“Go for Broke” introduces us to the crew whose sorry fate we’ll be studying for the duration of the season. They’re led by Sir John Franklin, the expedition’s stiff-upper-lip steady-on-old-chap leader, played by the wonderfully weathered character actor Ciarán Hinds. He’s seldom far from the side of his second in command aboard the Erebus, a young officer who fancies himself something of a swashbuckler named Captain James Fitzjames (Hinds’s fellow Game of Thrones veteran Tobias Menzies). Franklin’s counterpart across the icy water on the Terror is Captain Francis Crozier; played by Jared Harris, humming with an even more intense level of the mesmerizingly melancholic energy he brought to his role as Lane Pryce on Mad Men, Crozier is a drunk and an Irishman (that’ll do with the jokes, thanks) who’s clearly suffering from some as-yet unspoken trauma. As officers, they’re afforded a comparatively lavish lifestyle with all the creature comforts, and even a pair of comforting creatures, a monkey and a dog. Yet the sniping between the world-weary Frazier and the arrogant Fitzjames is a bigger rift right now than any between the brass and the rank-and-file.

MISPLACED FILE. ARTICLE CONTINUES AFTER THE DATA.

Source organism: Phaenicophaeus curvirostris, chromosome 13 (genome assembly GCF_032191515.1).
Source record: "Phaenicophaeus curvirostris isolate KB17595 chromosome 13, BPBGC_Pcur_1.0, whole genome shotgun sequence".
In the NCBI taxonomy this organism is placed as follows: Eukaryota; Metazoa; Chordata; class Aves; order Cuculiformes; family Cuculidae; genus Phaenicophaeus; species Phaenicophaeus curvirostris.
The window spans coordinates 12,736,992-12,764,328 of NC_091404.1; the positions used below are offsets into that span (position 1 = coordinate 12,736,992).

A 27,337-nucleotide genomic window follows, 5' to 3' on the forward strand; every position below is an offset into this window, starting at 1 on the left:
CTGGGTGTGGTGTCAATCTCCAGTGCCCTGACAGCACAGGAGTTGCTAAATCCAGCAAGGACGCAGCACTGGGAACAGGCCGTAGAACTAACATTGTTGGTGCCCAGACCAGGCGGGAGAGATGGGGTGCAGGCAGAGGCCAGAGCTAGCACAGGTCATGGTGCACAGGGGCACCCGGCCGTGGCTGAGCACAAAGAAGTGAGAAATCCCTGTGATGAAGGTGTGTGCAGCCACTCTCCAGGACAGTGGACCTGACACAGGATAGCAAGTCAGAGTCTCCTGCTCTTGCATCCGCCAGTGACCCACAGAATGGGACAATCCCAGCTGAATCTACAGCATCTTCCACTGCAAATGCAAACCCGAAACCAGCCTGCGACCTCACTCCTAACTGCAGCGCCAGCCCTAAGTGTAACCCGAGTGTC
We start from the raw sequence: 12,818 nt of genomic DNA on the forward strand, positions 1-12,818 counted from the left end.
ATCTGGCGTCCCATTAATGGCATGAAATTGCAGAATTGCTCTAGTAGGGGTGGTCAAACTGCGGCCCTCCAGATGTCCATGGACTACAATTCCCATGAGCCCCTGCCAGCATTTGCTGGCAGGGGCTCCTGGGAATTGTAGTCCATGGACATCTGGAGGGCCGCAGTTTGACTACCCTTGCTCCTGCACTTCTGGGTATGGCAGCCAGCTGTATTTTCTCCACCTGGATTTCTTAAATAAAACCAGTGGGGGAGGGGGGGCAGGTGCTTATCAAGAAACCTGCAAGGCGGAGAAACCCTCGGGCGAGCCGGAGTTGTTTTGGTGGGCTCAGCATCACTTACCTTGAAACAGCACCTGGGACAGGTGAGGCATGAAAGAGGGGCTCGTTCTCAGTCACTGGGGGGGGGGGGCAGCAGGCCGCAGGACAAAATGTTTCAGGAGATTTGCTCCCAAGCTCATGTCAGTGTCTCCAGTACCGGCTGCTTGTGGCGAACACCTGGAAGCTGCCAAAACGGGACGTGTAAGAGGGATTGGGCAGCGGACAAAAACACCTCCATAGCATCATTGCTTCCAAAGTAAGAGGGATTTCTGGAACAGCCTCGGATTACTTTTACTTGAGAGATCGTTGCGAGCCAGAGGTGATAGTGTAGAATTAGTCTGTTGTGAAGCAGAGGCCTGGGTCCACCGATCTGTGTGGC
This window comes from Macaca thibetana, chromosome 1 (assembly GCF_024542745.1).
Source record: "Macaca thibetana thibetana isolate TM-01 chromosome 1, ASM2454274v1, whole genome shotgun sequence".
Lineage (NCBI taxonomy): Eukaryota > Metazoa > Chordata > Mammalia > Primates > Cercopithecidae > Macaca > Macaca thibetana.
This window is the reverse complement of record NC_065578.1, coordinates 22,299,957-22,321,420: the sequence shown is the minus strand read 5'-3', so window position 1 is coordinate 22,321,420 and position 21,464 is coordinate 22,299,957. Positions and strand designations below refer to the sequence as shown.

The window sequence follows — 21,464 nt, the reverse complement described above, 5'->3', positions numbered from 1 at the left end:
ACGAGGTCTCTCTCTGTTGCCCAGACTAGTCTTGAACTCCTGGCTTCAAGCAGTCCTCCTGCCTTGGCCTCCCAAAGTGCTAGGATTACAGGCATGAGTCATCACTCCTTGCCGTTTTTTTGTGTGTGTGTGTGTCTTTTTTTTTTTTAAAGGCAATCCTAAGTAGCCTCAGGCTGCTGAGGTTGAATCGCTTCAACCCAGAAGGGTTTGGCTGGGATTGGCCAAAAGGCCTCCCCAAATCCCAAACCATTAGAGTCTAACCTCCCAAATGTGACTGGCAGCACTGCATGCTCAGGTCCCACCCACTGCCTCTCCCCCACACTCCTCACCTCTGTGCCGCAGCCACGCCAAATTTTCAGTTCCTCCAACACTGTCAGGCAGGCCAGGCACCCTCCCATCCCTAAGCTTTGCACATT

As summer wanes and the ice grows more treacherous amid the water—leading to an accident that sends a man overboard, our first casualty of the series—the trio preside over an understandably nervous but generally game crew. Standouts include Henry Collins (Trystan Gravelle), sent beneath the surface in a diver’s suit in an attempt to repair the Erebus’ damaged propeller in the episode’s most nerve-wracking sequence (even before the corpse of the lost crewmember floats up); David Young (Alfie Kingsnorth), a jocular young sailor who bloodily succumbs to an undiagnosed internal disorder; Dr. Henry Goodsir (Paul Ready), the low-ranking ship surgeon with a disposition as gentle as his surname suggests who treats, comforts, and eventually autopsies Young; and Cornelius Hickey (Adam Nagaitis), a goateed petty officer who gives voice to some of the men’s thus-far mild complaints and who insists upon repairing Young’s broken coffin when it’s damaged during his burial, an act of well-meaning rebellion that’s set up in such a way as to imply it may be (sorry) the tip of the iceberg.